Cofounder, CEO & Board Chair, Numenta, Inc.
Former CEO, Palm Computing, Inc., & Handspring, Inc.
When Donna Dubinsky joined Palm Computing in 1992, the eight-person start-up was one of several companies developing a personal digital assistant. Under her leadership, Palm introduced the first successful PDA, creating a multi-billion dollar market it then dominated with a more than 70 percent market share. In all her endeavors, Dubinsky has compiled an extraordinary record by introducing practical applications of cutting-edge technology into our daily lives.
Growing up in a small town in Michigan, Donna Dubinsky had her first taste of business as a high-school student working at Twin City Embroidery. There she experienced all aspects of a small business, from sales to quality control to delivering merchandise. "Every businessperson should have sales experience," she says. "That's where the rubber meets the road. It is also what most people do all the time—be it selling ideas or products."
After graduating from Yale and working two years at the Philadelphia National Bank, Dubinsky came to HBS, where a presentation of the first electronic spreadsheet helped shape her career path. "I knew immediately that this was the future," she recalls. "Having done spreadsheets by hand, I was convinced that every banker would want this technology. It ran on an Apple II, and I decided to try to get a job at Apple that day. Ever since then I have focused on getting computers to more people, making them usable for a broad range of applications, and trying to embed them more deeply in everyone's life."
Dubinsky found Apple's casual atmosphere—where smart people thrived—a good fit and accepted a position as a support specialist. "Apple had real energy. I loved the notion that we were changing the world. To me that was a worthy vision. Apple set me on a path of doing big things that have high impact."
After a series of promotions, she became a member of the founding executive team of Apple software spin-off Claris, where, as VP international, she grew international revenue to 50 percent of the business.
In 1992 she met Jeff Hawkins, an entrepreneur looking for a CEO to lead the new venturehe had created to develop software for the emerging handheld device market. In Hawkins, Dubinsky found a product and technical genius, and in Dubinsky, Hawkins found a savvy businesswoman who had a knack for building companies around great ideas. The two hit it off immediately and forged a partnership that has remained strong through three start-ups.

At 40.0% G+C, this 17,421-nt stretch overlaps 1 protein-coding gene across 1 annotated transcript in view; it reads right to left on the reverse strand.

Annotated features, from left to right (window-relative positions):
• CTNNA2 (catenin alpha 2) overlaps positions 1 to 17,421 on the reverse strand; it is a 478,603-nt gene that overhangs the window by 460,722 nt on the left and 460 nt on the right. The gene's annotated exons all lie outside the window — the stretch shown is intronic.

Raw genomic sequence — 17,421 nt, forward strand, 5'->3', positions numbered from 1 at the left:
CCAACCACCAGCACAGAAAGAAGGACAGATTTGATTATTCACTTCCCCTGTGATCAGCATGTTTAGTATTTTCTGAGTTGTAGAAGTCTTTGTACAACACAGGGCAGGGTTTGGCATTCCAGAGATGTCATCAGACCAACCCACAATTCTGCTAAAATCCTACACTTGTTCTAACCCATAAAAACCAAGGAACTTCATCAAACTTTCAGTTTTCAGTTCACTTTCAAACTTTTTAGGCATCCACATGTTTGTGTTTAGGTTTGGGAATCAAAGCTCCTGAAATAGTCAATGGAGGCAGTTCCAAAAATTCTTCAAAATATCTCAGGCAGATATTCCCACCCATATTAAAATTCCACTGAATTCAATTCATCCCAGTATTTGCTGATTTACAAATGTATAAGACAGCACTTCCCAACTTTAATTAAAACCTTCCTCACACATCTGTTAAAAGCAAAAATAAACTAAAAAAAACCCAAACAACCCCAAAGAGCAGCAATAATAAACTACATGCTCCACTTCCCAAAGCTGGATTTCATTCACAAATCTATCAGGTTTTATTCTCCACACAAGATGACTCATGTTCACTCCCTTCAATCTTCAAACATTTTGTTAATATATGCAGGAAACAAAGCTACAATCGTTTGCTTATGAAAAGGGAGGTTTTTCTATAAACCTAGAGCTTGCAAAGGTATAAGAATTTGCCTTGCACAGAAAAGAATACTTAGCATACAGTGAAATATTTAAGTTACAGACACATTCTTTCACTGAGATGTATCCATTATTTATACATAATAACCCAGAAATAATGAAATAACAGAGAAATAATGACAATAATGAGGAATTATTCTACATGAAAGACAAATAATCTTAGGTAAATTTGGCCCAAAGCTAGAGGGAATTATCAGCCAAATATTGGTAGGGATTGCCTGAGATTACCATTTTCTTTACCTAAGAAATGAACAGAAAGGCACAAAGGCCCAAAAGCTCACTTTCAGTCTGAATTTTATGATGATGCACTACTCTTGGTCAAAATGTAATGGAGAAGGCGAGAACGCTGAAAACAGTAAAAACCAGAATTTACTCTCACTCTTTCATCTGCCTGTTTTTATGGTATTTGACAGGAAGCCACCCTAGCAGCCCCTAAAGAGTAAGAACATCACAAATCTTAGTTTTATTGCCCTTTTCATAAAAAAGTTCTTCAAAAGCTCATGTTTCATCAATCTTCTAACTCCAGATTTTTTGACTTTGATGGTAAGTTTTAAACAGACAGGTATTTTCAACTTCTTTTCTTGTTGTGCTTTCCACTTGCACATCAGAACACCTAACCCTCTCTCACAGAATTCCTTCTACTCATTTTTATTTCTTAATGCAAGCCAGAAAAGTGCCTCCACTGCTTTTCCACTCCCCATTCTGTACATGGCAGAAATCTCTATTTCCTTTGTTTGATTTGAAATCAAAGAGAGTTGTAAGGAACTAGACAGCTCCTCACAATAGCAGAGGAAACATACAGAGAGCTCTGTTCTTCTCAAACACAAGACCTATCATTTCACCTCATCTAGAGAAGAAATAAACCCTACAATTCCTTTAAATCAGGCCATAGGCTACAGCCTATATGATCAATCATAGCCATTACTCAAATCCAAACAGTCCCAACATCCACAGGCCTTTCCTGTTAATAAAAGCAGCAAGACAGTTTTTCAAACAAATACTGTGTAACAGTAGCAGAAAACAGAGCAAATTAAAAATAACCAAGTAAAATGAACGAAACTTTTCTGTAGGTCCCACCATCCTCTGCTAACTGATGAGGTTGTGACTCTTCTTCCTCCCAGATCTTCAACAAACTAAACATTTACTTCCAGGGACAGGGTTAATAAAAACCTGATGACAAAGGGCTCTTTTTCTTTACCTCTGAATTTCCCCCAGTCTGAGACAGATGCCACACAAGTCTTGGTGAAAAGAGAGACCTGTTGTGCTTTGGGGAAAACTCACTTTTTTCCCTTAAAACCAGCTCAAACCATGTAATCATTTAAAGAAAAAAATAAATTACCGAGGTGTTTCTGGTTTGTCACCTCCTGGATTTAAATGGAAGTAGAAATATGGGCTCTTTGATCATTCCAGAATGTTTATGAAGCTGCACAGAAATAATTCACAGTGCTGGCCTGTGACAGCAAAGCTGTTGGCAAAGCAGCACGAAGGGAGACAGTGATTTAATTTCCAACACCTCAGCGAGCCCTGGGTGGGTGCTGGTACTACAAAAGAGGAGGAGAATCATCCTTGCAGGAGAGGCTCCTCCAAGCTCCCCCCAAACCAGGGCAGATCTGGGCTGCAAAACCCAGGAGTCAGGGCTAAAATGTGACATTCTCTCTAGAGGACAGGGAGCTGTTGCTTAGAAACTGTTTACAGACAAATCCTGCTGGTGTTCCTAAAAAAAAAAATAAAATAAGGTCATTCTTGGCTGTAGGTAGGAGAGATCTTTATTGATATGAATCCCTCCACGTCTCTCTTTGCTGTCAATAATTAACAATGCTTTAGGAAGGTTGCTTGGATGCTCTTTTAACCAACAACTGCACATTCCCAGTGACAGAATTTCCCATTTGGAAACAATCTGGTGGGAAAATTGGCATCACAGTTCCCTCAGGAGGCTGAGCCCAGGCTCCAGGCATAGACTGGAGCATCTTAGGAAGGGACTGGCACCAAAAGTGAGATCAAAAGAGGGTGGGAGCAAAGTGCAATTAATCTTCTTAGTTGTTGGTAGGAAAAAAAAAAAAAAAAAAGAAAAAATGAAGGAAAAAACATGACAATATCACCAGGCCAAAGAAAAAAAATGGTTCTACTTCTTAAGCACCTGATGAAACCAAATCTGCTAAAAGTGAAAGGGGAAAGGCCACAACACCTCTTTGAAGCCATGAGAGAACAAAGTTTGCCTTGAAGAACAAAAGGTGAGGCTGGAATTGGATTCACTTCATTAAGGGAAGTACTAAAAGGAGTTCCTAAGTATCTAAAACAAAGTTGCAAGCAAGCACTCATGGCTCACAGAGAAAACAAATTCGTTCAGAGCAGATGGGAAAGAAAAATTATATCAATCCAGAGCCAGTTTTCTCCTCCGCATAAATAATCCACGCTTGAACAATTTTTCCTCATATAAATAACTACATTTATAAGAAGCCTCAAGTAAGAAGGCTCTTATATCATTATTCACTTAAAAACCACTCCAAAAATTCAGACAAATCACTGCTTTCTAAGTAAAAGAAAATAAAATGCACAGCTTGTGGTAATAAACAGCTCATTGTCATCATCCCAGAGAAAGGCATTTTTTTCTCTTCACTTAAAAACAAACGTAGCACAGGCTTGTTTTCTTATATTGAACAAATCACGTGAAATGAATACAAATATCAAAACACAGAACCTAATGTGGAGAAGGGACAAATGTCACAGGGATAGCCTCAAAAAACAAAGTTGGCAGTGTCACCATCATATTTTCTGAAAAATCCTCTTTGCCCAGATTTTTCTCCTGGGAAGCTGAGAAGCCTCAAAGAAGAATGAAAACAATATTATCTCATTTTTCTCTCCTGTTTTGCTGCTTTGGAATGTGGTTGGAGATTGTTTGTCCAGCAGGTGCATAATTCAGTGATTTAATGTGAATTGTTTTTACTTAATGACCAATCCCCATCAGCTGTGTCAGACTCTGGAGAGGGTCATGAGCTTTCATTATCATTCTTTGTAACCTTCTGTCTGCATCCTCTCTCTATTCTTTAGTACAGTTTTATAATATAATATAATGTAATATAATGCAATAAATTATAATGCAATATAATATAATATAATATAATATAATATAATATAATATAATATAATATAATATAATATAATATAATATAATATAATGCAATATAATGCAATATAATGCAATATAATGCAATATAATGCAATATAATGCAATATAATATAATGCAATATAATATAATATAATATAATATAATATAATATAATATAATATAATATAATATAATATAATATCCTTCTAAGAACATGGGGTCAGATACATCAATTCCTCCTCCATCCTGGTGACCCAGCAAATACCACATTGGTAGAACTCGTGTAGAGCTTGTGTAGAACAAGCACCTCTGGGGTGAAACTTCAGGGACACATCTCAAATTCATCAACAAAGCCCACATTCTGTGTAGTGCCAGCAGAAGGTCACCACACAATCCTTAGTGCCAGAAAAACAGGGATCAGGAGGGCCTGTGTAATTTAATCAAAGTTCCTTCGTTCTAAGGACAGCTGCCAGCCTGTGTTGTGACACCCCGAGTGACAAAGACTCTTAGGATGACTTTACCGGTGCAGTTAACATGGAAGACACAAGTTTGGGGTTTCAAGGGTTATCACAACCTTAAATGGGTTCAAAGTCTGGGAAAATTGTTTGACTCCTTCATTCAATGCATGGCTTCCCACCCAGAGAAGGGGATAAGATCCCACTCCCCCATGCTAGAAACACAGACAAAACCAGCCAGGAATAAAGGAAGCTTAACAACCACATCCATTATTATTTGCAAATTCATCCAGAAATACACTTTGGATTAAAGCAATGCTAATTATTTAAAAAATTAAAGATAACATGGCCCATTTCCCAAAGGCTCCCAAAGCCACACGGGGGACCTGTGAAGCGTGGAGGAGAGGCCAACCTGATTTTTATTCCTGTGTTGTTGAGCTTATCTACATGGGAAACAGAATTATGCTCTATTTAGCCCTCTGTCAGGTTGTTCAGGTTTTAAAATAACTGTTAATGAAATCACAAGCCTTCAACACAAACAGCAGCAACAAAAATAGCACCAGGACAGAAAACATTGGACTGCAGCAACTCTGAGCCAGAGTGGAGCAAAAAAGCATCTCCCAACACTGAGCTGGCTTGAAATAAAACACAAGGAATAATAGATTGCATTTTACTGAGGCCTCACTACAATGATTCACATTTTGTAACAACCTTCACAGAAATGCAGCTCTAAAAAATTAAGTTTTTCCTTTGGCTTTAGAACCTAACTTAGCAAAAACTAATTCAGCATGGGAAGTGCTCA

Dubinsky and Hawkins built Palm Computing and made the PDA the most rapidly adopted consumer electronics product at that time. "The PalmPilot grew out of failure," observes Dubinsky of their first big success. "Our first handheld product was a struggle. It was designed by a consortium, and that approach yielded a bad product. We realized if we wanted to build a great product, we would have to control the whole user experience ourselves. That product became the best-selling PalmPilot."
While Hawkins and Dubinsky were developing the prototype PalmPilot, consumers—and investors—were giving up on handheld devices. Just as the pair were running out of options, U.S. Robotics saw their potential and offered to buy Palm and help them deliver their first model. While some aspects of the deal were not ideal, she says, "I would do the same thing again today. Selling the company to U.S. Robotics enabled us to bring the PalmPilot to market."
In 1997, 3Com purchased U.S. Robotics, and a year later Dubinsky and Hawkins decided to get back into the world of start-ups. They launched Handspring, a handheld device maker, and licensed the Palm operating system from 3Com. Within a year they shipped the Visor, a lower-cost PDA that quickly took 30 percent of the handheld market. At the same time, they started developing handheld products with communications technology, which ultimately resulted in the Treo smartphone, a handheld device that serves as a phone, a PDA, and an e-mail and Internet access device.
Handspring quickly became the fastest-growing company in American history at the time. It went public in 2000, but after the dot-com bust, the company found itself in trouble as supply and demand got out of sync. Dubinsky then had to make what she now regards as one of the most important decisions of her career. "Because of our margin decline in the aftermath of the bubble bursting, we couldn't invest in both the Visor and the Treo. Despite the fact that we had a big business in the handheld market and almost no demand for the smartphone, we decided to invest everything in the Treo. It wasn't a decision most people would have made. It saved our company."
By then Palm had spun off from 3Com and gone public. Aware they needed a smartphone product, Palm approached Dubinsky and Hawkins about a merger. "The companies had grown in different directions. Palm had produced several great iterations of handhelds, and we had focused on building a great smartphone, so we were quite complementary," says Dubinsky, who negotiated the merger in 2003 and remains on Palm's board today.
In 2005, Hawkins and Dubinsky teamed up again to found Numenta, an enterprise developing a new type of computer memory system modeled after the human neocortex. Working part-time, Dubinsky intends to stay with Numenta through the R&D phase and lay the groundwork for commercial licensing. "The applications we are developing are intelligent in the same way your brain is intelligent," she explains, showing off a demo that illustrates the early stages of the platform's capabilities. "We've made great progress, but it could be years before we have a product," she says, noting that the Mac, PalmPilot, and Treo were not developed overnight and clearly excited about what the future holds for her latest venture.